Elisheva Baumgarten draws on a rich trove of primary sources to give a full portrait of medieval Jewish family life during the period of childhood from birth to the beginning of formal education at age seven. Illustrating the importance of understanding Jewish practice in the context of Christian society and recognizing the shared foundations in both societies, Baumgarten’s examination of Jewish and Christian practices and attitudes is explicitly comparative. Her analysis is also wideranging, covering nearly every aspect of home life and childrearing, including pregnancy, midwifery, birth and initiation rituals, nursing, sterility, infanticide, remarriage, attitudes toward mothers and fathers, gender hierarchies, divorce, widowhood, early education, and the place of children in the home, synagogue, and community.

A richly detailed and deeply researched contribution to our understanding of the relationship between Jews and their non-Jewish neighbors, Mothers and Children provides a key analysis of the history of Jewish families in medieval Ashkenaz.

4) Maimonides in His World: Portrait of a Mediterranean Thinker – Maimonides, Moses; Stroumsa, Sarah
Princeton University Press | 2009 | PDF

While the great medieval philosopher, theologian, and physician Maimonides is acknowledged as a leading Jewish thinker, his intellectual contacts with his surrounding world are often described as related primarily to Islamic philosophy. Maimonides in His World challenges this view by revealing him to have wholeheartedly lived, breathed, and espoused the rich Mediterranean culture of his time. Sarah Stroumsa argues that Maimonides is most accurately viewed as a Mediterranean thinker who consistently interpreted his own Jewish tradition in contemporary multicultural terms. Maimonides spent his entire life in the Mediterranean region, and the religious and philosophical traditions that fed his thought were those of the wider world in which he lived. Stroumsa demonstrates that he was deeply influenced not only by Islamic philosophy but by Islamic culture as a whole, evidence of which she finds in his philosophy as well as his correspondence and legal and scientific writings. She begins with a concise biography of Maimonides, then carefully examines key aspects of his thought, including his approach to religion and the complex world of theology and religious ideas he encountered among Jews, Christians, Muslims, and even heretics; his views about science; the immense and unacknowledged impact of the Almohads on his thought; and his vision of human perfection. This insightful cultural biography restores Maimonides to his rightful place among medieval philosophers and affirms his central relevance to the study of medieval Islam.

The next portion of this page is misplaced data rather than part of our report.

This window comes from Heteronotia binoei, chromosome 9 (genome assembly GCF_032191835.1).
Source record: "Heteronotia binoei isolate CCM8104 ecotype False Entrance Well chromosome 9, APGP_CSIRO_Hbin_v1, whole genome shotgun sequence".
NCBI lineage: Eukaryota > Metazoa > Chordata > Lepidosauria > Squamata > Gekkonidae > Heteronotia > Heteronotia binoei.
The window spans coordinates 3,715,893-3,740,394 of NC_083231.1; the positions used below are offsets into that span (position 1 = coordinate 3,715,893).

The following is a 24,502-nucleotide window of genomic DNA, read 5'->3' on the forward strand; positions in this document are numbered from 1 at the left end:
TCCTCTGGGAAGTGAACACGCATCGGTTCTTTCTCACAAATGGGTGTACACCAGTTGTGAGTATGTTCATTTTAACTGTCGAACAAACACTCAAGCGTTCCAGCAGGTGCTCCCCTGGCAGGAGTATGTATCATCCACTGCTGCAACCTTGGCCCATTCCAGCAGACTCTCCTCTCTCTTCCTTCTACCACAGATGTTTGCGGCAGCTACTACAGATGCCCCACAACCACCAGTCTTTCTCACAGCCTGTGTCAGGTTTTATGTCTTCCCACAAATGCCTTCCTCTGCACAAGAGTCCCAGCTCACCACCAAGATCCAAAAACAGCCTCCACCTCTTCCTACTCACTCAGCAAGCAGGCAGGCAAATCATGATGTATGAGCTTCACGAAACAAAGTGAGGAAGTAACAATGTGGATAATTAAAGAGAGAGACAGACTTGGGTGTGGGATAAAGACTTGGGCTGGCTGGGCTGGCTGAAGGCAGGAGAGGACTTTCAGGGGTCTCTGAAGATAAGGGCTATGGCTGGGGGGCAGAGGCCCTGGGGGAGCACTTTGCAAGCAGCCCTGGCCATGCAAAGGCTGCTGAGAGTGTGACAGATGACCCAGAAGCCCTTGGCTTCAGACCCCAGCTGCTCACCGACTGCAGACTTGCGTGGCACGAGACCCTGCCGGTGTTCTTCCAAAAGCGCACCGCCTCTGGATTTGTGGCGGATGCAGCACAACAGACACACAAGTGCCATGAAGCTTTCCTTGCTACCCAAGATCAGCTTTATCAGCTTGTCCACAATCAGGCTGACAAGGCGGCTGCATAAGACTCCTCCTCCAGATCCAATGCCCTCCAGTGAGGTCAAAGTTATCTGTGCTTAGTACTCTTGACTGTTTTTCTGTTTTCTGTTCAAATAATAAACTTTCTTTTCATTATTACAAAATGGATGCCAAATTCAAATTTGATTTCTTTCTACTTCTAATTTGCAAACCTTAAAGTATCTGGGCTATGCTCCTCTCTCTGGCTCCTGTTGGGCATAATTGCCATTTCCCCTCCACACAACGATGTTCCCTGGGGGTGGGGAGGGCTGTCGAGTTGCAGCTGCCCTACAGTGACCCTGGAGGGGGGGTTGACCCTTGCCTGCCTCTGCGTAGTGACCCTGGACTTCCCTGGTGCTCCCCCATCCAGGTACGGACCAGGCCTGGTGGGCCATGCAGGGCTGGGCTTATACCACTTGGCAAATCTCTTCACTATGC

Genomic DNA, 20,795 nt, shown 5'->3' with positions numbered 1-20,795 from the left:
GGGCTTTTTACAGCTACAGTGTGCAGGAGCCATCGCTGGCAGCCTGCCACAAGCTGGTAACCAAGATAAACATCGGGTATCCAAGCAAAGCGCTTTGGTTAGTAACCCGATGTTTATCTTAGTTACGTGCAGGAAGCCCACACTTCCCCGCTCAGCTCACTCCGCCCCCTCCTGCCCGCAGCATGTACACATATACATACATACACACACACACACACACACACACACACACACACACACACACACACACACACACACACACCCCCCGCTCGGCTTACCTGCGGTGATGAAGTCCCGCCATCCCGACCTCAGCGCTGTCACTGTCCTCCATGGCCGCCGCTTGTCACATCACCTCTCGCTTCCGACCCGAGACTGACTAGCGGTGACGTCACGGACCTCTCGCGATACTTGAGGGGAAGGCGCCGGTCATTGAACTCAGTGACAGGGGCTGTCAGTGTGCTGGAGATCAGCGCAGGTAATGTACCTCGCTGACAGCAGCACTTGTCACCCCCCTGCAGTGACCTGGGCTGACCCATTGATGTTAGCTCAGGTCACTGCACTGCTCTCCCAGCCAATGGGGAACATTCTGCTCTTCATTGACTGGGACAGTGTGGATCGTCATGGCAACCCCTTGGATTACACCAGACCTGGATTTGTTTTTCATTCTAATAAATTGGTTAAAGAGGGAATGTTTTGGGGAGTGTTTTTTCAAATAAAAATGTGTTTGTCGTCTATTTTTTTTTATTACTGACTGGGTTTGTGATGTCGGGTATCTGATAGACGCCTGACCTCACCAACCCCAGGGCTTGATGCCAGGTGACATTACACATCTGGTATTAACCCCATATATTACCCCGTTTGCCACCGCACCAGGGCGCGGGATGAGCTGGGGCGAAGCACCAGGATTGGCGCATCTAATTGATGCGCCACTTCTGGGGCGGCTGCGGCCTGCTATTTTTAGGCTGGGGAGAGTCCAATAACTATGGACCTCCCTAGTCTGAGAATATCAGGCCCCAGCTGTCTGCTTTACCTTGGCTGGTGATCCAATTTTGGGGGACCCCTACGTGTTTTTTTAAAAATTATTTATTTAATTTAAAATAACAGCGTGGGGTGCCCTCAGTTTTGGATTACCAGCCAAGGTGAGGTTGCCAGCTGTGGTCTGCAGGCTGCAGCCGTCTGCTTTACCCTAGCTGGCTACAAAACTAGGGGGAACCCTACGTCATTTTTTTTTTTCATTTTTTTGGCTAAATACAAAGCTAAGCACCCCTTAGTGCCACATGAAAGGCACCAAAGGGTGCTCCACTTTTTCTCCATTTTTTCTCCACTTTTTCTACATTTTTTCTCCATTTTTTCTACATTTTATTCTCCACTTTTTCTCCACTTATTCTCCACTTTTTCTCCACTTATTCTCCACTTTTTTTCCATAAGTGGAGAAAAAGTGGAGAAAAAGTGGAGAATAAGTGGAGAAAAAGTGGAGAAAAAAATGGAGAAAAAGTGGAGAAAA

5) Defining Neighbors: Religion, Race, and the Early Zionist-Arab Encounter – Jonathan Marc Gribetz
Princeton University Press | 2014 | PDF

As the Israeli-Palestinian conflict persists, aspiring peacemakers continue to search for the precise territorial dividing line that will satisfy both Israeli and Palestinian nationalist demands. The prevailing view assumes that this struggle is nothing more than a dispute over real estate. Defining Neighbors boldly challenges this view, shedding new light on how Zionists and Arabs understood each other in the earliest years of Zionist settlement in Palestine and suggesting that the current singular focus on boundaries misses key elements of the conflict.

Drawing on archival documents as well as newspapers and other print media from the final decades of Ottoman rule, Jonathan Gribetz argues that Zionists and Arabs in pre–World War I Palestine and the broader Middle East did not think of one another or interpret each other’s actions primarily in terms of territory or nationalism. Rather, they tended to view their neighbors in religious terms—as Jews, Christians, or Muslims—or as members of “scientifically” defined races—Jewish, Arab, Semitic, or otherwise. Gribetz shows how these communities perceived one another, not as strangers vying for possession of a land that each regarded as exclusively their own, but rather as deeply familiar, if at times mythologized or distorted, others. Overturning conventional wisdom about the origins of the Israeli-Palestinian conflict, Gribetz demonstrates how the seemingly intractable nationalist contest in Israel and Palestine was, at its start, conceived of in very different terms.

Courageous and deeply compelling, Defining Neighbors is a landmark book that fundamentally recasts our understanding of the modern Jewish-Arab encounter and of the Middle East conflict today.